Trading may be the ultimate “survival of the fittest” profession. No matter how good a trader you are – or how experienced you may be – there are always traders better than you. And, they’re looking to exploit you at any chance they get.
I’m most reminded of this harsh reality of trading life when I watch the action on my Level II screens. Day after day, uninitiated traders get deceived – and have their money taken away – by savvy, highly experienced market makers. Most of these new traders naively think just having access to Level II data is all they need to succeed – until they lose thousands upon thousands of dollars or just quit trading out of exasperation.
So, with that in mind, let’s look at some of the common tricks market makers unleash on unsuspecting souls – and see if you can save yourself some money the next time you trade.
To begin, in case you’re not familiar with Level II, it’s an electronic system that reveals a complex picture of what’s taking place under the surface of the market. It contains a list of potential buyers and sellers of stocks, including the bid and ask prices and the number of shares in each order.
Having this wealth and clarity of information at your fingertips can lead you to believe you have a firm grasp of what’s happening at the moment with a stock. And, this false sense of awareness is precisely what market makers thrive on.
They want you to buy or sell a stock at just the wrong moment – and they do it by making it appear you’re doing the “smart” thing.
When market makers seek to buy shares in a stock, they obviously want to get the cheapest price possible, to benefit either their clients or their own trading accounts. So, they create the illusion the stock is ready to drop by placing offers very close to the last selling price – and showing bids well beneath current levels.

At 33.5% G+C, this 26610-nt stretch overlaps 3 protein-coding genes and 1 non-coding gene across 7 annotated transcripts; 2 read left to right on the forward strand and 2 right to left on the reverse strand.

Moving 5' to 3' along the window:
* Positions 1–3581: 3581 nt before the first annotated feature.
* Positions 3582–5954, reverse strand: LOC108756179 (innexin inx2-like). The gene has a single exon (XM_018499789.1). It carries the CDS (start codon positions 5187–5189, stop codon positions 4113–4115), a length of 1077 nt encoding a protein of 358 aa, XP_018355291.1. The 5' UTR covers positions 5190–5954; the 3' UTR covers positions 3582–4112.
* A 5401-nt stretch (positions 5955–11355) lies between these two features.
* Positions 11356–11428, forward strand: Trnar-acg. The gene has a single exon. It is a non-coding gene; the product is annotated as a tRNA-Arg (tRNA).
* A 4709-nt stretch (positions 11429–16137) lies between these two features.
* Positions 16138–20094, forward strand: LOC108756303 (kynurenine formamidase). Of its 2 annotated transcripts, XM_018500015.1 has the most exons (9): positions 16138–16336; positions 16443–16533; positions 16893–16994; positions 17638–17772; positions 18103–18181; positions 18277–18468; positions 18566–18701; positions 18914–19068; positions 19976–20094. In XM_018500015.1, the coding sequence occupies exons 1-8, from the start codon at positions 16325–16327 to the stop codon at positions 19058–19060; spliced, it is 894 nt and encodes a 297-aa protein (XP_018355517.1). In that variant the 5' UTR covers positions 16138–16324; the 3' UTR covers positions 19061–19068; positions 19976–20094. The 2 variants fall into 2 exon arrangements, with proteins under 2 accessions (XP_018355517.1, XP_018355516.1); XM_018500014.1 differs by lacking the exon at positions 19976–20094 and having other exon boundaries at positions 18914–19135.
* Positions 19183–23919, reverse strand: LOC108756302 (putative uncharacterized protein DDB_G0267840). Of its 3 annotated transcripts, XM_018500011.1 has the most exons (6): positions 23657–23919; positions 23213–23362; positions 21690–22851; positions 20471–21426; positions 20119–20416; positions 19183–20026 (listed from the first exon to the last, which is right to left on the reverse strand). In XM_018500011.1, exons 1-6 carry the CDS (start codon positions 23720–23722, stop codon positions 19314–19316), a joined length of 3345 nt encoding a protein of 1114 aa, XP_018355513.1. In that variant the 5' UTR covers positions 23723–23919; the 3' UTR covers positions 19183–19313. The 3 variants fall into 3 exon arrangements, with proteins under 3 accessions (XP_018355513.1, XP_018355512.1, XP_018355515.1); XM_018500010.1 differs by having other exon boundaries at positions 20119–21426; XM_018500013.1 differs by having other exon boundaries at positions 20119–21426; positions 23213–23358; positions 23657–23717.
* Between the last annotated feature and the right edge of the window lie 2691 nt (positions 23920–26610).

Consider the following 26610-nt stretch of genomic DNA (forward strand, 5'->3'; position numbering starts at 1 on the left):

This apparent lack of buying support leads the unwary to believe the price of the stock is about to go down – perhaps sharply – and that now would be an opportune time to sell. And, it also gives newbies the misguided idea that this would be a great chance to “front-end” the action and go short.
As both groups will find out later, this temporary downward pressure was just a “head fake” or trap used by market makers to spring shares at favorable prices from the uneducated. Once the market makers have fulfilled their orders, the alleged selling pressure will yield, the price of the stock will ease back up, and both the sellers and shorters will be grumbling at their screens.
When market makers want the price to go up so they can unload shares at the best prices possible, they’ll do just the opposite: They’ll create a false sense of underlying demand and an illusion of anxious buyers who just can’t wait to get in, which causes the price to rise. After the market makers have finished their selling, the price will drop to its “natural” levels.
Mind you, these aren’t huge movements in prices. But, they’re enough to allow market makers who execute such trades hundreds of times a day to generate significant amounts of profits. And, yes, market makers have the kind of clout necessary to make this happen – some of them work for the biggest financial firms in the world, like Goldman Sachs (GS) or Bear Sterns.
This sleight-of-hand by market makers occurs in practically all NASDAQ stocks, but is easier to detect in stocks trading under $30, and smaller-cap stocks.
Keep in mind that while you may think these sorts of activities are unfair, they are legal and they’re an everyday part of the financial markets.
While you can’t stop these tactics, you can learn more about how to avoid them – and even make money off them – by taking advantage of one of my free classes for new traders.